What would be the radius of a sphere made of many smaller identical spheres?

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Offline Maniax101

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Hey,

If i have a sphere of r=1, and take 1000 of those and arrange them into a larger sphere (for example if i let those go in an empty region of space and let gravity do the work) - what will the radius be of the larger sphere?

//Thanks

[MOD EDIT - PLEASE ENSURE THAT POST TITLES ARE FORMATTED AS QUESTIONS IN FUTURE. THANKS. CHRIS]
« Last Edit: 23/06/2010 08:07:21 by chris »

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Offline imatfaal

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The sphere would be roughly over 11 units radius.  This would be much more accurate with more spheres - if we presume that kepler's ratios holds  for such a small number then

1000 spheres unit radius gives total volume of 1000 * r^3 * 4/3 * pi

density of packed spheres is pi/root(18) - keplers ratio

r^3 of conglomerate sphere ≈ [1000 * r^3 * 4/3 * pi] / [pi/root(18)]

r^3 of conglomerate sphere ≈ 1350

r of conglomerate sphere ≈ 11

I cannot be bothered to look at the actual case of 1000 spheres to see if the ratio holds - my gut instinct is that it will not and that actual radius will be much larger as approximation of the larger sphere will be very inexact


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Offline imatfaal

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if you fancy working out the smallest arrangement of 1000 spheres, go ahead.  kepler's ratio is the lowest possible density - all others will be higher, possibly considerably higher.  the more individual components the closer the approximation to a large sphere.  the actual problem requires too much legwork
Thereís no sense in being precise when you donít even know what youíre talking about.  John Von Neumann

At the surface, we may appear as intellects, helpful people, friendly staff or protectors of the interwebs. Deep down inside, we're all trolls. CaptainPanic @ sf.n

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Offline Maniax101

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Thanks.
What got me started is that I have always disliked the notion of singularities.

And just as a personal mindgame, (if we presume that stringtheory is correct) and a string has a length of 10^-33m (and we presume that they are spheres and not one-dimensional)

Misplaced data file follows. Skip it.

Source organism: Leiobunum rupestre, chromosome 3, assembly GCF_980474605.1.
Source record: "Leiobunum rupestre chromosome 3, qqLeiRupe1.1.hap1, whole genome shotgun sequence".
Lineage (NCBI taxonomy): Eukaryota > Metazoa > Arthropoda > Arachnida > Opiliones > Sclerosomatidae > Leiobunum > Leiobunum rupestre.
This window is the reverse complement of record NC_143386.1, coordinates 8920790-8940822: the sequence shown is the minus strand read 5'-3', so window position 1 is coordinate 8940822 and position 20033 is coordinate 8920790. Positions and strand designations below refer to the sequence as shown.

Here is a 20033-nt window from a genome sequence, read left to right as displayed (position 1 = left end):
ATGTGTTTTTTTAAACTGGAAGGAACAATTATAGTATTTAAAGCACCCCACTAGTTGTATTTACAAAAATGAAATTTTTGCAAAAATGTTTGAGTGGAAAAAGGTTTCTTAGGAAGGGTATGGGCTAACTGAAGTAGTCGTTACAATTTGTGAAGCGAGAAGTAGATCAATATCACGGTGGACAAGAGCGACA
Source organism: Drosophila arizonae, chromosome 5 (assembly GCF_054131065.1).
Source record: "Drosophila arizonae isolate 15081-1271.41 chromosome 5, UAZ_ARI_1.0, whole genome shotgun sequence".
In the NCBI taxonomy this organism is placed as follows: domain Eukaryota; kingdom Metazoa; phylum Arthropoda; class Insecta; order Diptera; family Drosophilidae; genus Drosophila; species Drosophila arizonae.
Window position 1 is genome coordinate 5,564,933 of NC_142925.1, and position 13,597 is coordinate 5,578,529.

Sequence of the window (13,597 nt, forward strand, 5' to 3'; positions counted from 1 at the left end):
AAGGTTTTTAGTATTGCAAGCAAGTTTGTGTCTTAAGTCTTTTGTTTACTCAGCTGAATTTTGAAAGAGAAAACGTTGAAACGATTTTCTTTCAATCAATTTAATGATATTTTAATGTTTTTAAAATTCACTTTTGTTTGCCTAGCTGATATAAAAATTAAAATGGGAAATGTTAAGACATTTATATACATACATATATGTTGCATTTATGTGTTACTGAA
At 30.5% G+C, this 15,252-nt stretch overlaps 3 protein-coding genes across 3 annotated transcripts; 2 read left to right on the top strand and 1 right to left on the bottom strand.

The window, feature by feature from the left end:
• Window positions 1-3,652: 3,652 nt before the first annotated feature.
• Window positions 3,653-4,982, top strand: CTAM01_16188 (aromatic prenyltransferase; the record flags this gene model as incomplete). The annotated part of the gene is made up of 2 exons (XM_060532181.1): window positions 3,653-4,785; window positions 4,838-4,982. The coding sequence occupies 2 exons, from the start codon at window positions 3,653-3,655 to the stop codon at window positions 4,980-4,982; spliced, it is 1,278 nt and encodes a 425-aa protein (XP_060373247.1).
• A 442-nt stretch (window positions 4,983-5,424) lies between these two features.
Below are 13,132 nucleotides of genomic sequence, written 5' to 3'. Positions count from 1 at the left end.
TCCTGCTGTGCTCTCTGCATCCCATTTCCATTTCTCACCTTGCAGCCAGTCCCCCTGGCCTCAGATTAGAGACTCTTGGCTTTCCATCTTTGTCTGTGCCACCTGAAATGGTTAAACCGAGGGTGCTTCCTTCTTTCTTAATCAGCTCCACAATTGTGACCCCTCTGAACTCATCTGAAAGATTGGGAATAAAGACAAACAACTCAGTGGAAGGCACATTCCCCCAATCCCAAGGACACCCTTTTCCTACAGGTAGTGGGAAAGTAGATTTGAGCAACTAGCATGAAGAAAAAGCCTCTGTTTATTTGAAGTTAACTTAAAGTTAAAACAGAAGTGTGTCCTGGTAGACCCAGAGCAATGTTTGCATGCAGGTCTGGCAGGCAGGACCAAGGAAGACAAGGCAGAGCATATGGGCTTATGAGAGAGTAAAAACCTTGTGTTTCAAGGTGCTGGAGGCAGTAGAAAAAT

And that there are about 1*10^57 H-atoms in an average star.
And since electrons are strings, and there are (just by playing roughly with numbers) three quarks in each proton, that would make (just approx.) 4*10^57 strings in a star.
Then if we crush the star to a neutron star, then to a quark star and finally to a string star (where strings are practically touching one eachother, and they according to theory can't be compressed more -
I don't have a good calculator - then how large would that ball o' strings be?

I guess it would be fairly equal to a black hole, but the singularity has been avoided...

Thanks for your time anyways... [:)]

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Offline saruz

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If we make a sphere from the identical small spheres, the volume of small spheres multiplied by number of sphere equals the volume of sphere.
Mathematically,

                      V=nv
                              where,
                                      V=Volume of Big Sphere
                                      v=Volume of Small Sphere
                                      n=number of small Sphere
                    Finally,
                               R^3=n(r^3)
                                 where,
                                      R=Radius of Big Sphere
                                      r=radius of Small Sphere
                                      n=number of small Sphere

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Offline imatfaal

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Saruz - that would work with cubes, but with spheres you are left with little gaps.  A thousand little unit sided cubes could be perfectly packed together to make one larger 10 unit sided cube.  Spheres, even ideally packed, leave gaps; the ratio of packing in an ideal case was as above. This wikipedia page has good graphics showing the two methods that give highest density
http://en.wikipedia.org/wiki/Sphere_packing

A more realistic answer would be the random packing ratio which is even lower
http://mathworld.wolfram.com/RandomClosePacking.html
Only about 60% of the space used is actually filled with small spheres - the rest is gaps.

Matthew
Thereís no sense in being precise when you donít even know what youíre talking about.  John Von Neumann

At the surface, we may appear as intellects, helpful people, friendly staff or protectors of the interwebs. Deep down inside, we're all trolls. CaptainPanic @ sf.n